We are more than capable of turning Type One into Type None. Due to many days of feeling weak, sick, and unstable, it can be hard to enjoy life as we are in a constant battle with our numbers. It can be a constant struggle and challenge in one’s life, BUT as some like to say, we are blood sugar warriors. With constant support and encouragement from one another, as well as hard work and effort in our health, we are capable of change and well being. It just takes time (and lots of it), but at some point or another, things DO get better.

Enjoy the good times, learn from the bad, and strive to make a difference as a Diabetic as we patiently wait and push for a cure!

Live well,

Dave

A day in the life of a type-1 diabetic

It’s already been established that Diabetes is a disease that we, who have it, cannot run away from. We have to deal with it and we have to maintain control non-stop. There is no taking a break from it.

I am 24 and have been diabetic since I was 11. I have been alive with diabetes longer than without, and yet, in my head, the “normal” life is the one I had before.

I am currently treating my diabetes with insulin pump therapy (the pump is a little machine that never leaves me – it constantly injects tiny little doses, known as basal, as well as some extra insulin when needed, for meals for example, known as bolus). I use a blood glucose monitor called FreeStyle Libre, which tests my blood via a sensor on my upper arm. With this machine, I do not need to prick my fingers to draw blood (although I still often do, as the sensor readings are often less accurate than the finger-pricking ones, unfortunately), and I can check the trend of the last eight hours, which is very helpful to understand where I am going and prevent a high or a low.

My diabetes and I have a love/hate relationship. I “love” it because it taught me how to be strong, independent and proud. But I hate it because as much as it gave me strength, it gave me weakness too.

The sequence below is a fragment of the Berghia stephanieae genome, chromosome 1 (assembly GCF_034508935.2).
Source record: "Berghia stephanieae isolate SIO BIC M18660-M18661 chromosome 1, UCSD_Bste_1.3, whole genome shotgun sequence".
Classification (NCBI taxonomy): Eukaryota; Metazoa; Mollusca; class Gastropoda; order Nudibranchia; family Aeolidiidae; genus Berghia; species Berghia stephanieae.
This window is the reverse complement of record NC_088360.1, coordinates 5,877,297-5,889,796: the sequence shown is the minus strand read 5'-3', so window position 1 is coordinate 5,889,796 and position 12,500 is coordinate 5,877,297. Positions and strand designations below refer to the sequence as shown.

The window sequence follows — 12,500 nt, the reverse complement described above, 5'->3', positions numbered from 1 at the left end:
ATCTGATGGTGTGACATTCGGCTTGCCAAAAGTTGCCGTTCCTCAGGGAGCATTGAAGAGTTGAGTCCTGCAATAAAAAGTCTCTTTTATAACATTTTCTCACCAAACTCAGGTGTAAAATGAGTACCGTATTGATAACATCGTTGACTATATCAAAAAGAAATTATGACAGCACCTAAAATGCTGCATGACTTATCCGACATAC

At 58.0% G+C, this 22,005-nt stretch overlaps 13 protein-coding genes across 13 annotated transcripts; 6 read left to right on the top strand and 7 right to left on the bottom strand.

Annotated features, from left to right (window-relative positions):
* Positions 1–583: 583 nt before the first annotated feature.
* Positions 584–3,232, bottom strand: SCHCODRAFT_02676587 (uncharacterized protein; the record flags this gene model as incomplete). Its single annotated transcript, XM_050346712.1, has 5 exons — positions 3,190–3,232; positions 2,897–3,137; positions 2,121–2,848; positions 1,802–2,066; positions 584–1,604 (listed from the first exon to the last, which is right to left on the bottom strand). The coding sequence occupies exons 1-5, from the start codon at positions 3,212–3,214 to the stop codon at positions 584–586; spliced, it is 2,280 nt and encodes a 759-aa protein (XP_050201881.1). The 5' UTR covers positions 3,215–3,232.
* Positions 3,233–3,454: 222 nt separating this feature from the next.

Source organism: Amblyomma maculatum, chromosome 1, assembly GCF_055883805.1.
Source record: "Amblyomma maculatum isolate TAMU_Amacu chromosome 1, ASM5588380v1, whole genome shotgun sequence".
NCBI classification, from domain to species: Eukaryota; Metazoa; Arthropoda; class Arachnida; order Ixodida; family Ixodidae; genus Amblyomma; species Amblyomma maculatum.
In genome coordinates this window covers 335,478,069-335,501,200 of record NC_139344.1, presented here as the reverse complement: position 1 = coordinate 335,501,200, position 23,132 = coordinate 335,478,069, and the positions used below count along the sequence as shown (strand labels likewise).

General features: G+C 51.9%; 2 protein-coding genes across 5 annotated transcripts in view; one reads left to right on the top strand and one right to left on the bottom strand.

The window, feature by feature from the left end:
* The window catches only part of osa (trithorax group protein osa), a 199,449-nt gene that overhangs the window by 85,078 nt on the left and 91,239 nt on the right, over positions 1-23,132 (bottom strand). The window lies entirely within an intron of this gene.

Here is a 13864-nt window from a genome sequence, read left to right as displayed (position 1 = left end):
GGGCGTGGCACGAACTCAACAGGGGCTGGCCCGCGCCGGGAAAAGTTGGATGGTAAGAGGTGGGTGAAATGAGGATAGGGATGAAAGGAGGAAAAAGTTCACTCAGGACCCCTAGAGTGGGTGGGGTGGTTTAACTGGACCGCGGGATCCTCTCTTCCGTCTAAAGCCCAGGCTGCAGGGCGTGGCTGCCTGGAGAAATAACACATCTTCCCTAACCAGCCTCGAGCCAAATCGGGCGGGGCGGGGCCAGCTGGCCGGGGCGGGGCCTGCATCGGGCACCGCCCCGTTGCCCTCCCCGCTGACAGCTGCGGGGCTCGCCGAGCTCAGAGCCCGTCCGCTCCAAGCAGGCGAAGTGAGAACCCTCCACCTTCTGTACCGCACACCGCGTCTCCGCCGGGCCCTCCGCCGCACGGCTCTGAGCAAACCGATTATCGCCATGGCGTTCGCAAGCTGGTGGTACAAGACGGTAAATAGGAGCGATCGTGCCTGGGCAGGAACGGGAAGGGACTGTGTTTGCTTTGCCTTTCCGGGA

As much independence it gave, it brought me on my knees countless times, forcing me to seek support from my family. And no matter how proud I am of who I am today, it sometimes happens that I let my diabetes catch-up with me and I feel raw, deep shame. Shame for my own lack of control, or judgement, leading to a hypo or a hyper. Shame for my scars. Shame for my sensors adorning my body constantly.

But despite this hate, I try to live my life with my diabetes, not against it. I try to wear it as a badge of honour, even if my will sometimes falter. And then come the darkest times. No one is my friend and no one can understand. What a selfish way of seeing it… I have to snap out of it and remind myself that I am not a burden. We all have our battles to fight, it just so happens that mine is diabetes. But the support and love I get from my family and friends, I give back to them in their own battles (I hope so, at least).

Let me just give you an incentive of a normal day for me. I am about to write my Saturday as I lived it, but as some of you may not be familiar with some technical terms, here is a couple of numbers that might help you. When I talk about BG, I mean blood glucose or blood sugar. A low BG, or hypoglycaemia, is anything below 4.3mmol/L. Anything over 9mmol/L is a hyperglycaemia, or a high. As a diabetic, my blood glucose can go as low as 1.2mmol/L (personal lowest) and as high as 33mmol/L (again, not proud, but personal highest). When I talk about inject insulin, I write U, for units.